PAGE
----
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The year religious Zionism became irrelevant

Israeli Jews are struggling to define the relationship between being Israeli and being Jewish, and the traditional moral beacon can no longer guide them
Jewish Home leader Rafi Peretz, right, with Itamar Ben Gvir, left, of the extremist Otzma Yehudit party on December 20, 2019. (Courtesy, via The Times of Israel)
Jewish Home leader Rafi Peretz, right, with Itamar Ben Gvir, left, of the extremist Otzma Yehudit party on December 20, 2019. (Courtesy, via The Times of Israel)

The merger between two parties, Jewish Home (Habayit Hayehudi, the latest iteration of MAFDAL) and Otzma Yehudit (Kahanist) marks the elimination of traditional religious Zionism from Israeli political life. For younger secular Israelis, religious Zionism has been identified with a single cause: Israeli sovereignty over the entire biblical land of Israel. Politically the various splinter groups are united in being to the right of Likud. Individual religious Zionists will find their place in other parties and may influence attitudes on religion and state. Revisiting an earlier world of religious Zionism should guide them.

Historically, religious Zionism was defined by the integration of the value of a Jewish state into its religious world-view. Its political party included left and right wings and a dominant center, all united by a shared approach to issues of religion and state. The founding of Mizrachi indicated a willingness to partner with a secular World Zionist movement for the goal of return to Israel and the creation of an independent Jewish state. From Rabbi Reines to Rabbi Kook and Rabbi Soloveitchik, differing rationales were found to justify this cooperation. Although there are nuanced differences in their approaches, they agreed on cooperation — a position questioned by many Orthodox rabbis today.

Rabbi Kook took into account the economic survival of the Yishuv when he permitted the sale of the land, in order to allow Jewish farmers to work in the shemittah, or sabbatical, year. Rabbi Herzog based allowing churches in Israel on the supreme religious value of having a state and its need for support from the western Christian world. Acknowledging a non-Orthodox majority, religious Zionists promoted Jewish education rather than legislation requiring religious observance.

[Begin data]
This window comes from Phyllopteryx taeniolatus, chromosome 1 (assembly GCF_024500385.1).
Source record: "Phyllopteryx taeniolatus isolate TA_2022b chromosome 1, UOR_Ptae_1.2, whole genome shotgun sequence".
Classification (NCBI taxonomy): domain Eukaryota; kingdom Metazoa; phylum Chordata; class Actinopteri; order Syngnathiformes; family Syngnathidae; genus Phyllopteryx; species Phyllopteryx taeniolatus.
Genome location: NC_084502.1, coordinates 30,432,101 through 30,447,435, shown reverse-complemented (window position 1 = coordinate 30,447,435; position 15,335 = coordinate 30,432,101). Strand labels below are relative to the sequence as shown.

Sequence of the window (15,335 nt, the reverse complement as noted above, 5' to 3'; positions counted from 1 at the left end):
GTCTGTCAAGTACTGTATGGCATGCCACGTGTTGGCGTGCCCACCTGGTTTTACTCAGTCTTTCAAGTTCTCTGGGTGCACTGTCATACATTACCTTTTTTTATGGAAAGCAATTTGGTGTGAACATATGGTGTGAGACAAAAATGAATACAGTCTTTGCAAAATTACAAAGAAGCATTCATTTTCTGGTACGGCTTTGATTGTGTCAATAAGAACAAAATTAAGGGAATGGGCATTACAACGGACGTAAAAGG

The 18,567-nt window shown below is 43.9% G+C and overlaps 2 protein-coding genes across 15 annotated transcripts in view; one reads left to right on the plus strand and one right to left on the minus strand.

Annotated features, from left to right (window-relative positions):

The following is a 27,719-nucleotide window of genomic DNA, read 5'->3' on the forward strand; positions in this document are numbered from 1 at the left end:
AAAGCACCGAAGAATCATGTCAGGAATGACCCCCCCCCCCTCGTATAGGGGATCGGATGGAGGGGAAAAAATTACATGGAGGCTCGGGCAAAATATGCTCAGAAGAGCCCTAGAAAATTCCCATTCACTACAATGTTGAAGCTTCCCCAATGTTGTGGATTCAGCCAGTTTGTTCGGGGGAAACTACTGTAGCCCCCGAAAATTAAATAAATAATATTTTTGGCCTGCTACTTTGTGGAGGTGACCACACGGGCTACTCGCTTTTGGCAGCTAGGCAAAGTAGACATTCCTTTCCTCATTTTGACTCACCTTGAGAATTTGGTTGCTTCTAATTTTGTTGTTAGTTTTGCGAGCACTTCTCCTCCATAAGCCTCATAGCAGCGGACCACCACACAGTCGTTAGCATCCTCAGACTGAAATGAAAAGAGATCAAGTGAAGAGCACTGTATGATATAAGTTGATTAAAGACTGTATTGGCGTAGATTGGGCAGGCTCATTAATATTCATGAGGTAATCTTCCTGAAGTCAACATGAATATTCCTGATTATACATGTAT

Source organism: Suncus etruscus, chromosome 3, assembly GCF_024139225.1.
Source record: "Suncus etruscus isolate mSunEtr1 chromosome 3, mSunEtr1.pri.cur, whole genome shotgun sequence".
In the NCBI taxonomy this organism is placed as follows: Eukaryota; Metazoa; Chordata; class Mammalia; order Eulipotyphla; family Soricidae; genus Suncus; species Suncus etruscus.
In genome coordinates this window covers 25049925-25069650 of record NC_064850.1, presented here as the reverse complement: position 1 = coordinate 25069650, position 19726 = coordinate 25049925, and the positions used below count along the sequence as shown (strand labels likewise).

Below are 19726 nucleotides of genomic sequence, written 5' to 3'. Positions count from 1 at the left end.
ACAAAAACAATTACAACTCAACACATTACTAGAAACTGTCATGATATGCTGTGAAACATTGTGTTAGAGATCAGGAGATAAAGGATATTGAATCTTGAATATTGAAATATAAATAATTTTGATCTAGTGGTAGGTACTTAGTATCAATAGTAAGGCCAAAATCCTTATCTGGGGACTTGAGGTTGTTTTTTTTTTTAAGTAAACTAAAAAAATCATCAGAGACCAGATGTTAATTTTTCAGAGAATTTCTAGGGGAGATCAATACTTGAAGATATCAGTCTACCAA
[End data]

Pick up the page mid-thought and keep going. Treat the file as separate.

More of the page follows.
A defining example of this perspective is the response to issues in the Israeli army. Rabbi Herzog, followed by Rabbi Goren, accomplished the goal of basic kashrut for the entire army instead of a higher level of kashrut restricted to observant soldiers. Religious Zionist rabbis created yeshivot hesder, combining army service with Torah study as a religious value, not a concession. When a state commission had to evaluate Israeli responsibility for allowing the killing of civilians at Sabra and Shatila, even though Lebanese Christian soldiers did the killing, the deciding votes came from the religious Zionist ministers.

The religious kibbutz movement promoted economic equality based on the Prophets, not based on Karl Marx. Social justice was understood to be a Jewish value, not a secular humanistic one. As chief rabbi when the state was established, Rabbi Herzog provided halakhic bases for granting full rights to non-Jewish minorities.

As admired as Rabbi Kook was, his negative position on women voting was rejected in favor of the approach of the Sephardic chief rabbi, Rabbi Uziel. Not only did Rabbi Uziel permit women to vote, he approved women being given positions of authority when granted as much by the voters. When Rabbi Kook passed away, instead of his closest student, who shared his mystical tendencies, becoming his successor as chief rabbi, Isaac Herzog, a secularly-educated, worldly rationalist was chosen. Modern western values were not dismissed as antithetical to Torah, but were integrated when appropriate.

In Israel today, when the divide between religious and secular has widened, the need is great for a religious approach that can serve as a bridge. Israeli Jews are struggling to define the relationship between being Israeli and being Jewish; the relevance of traditional religious Zionism is clear. Combining a commitment to Halakha that is open to modernity, with Zionism that is rooted in Jewish history and traditions, can create a shared foundation for the complex, diverse Jewish population of Israel. “Jewish” and “democratic” are not in conflict; the mentality that defined traditional religious Zionism is critical to make this a reality. This will not mollify some extreme secularists but the majority of Israelis will respond positively.

About the Author
Rabbi Yosef Blau is the Senior Mashgiach Ruchani (spiritual advisor) at Yeshiva University, and a partial resident in Jerusalem.
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